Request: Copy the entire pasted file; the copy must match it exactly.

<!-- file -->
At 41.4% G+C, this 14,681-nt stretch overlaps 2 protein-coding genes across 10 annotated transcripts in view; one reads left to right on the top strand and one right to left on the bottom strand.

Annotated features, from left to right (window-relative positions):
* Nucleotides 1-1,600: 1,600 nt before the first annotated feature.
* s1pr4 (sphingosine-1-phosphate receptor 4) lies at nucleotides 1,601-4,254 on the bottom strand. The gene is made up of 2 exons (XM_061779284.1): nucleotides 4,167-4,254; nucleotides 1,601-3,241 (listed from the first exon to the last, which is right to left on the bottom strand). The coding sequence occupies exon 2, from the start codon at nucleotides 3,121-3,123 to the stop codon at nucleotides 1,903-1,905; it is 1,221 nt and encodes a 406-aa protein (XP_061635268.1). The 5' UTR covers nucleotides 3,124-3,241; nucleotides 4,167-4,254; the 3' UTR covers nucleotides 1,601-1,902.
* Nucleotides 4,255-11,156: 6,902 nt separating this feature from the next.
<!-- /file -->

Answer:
At 41.4% G+C, this 14,681-nt stretch overlaps 2 protein-coding genes across 10 annotated transcripts in view; one reads left to right on the top strand and one right to left on the bottom strand.

Annotated features, from left to right (window-relative positions):
* Nucleotides 1-1,600: 1,600 nt before the first annotated feature.
* s1pr4 (sphingosine-1-phosphate receptor 4) lies at nucleotides 1,601-4,254 on the bottom strand. The gene is made up of 2 exons (XM_061779284.1): nucleotides 4,167-4,254; nucleotides 1,601-3,241 (listed from the first exon to the last, which is right to left on the bottom strand). The coding sequence occupies exon 2, from the start codon at nucleotides 3,121-3,123 to the stop codon at nucleotides 1,903-1,905; it is 1,221 nt and encodes a 406-aa protein (XP_061635268.1). The 5' UTR covers nucleotides 3,124-3,241; nucleotides 4,167-4,254; the 3' UTR covers nucleotides 1,601-1,902.
* Nucleotides 4,255-11,156: 6,902 nt separating this feature from the next.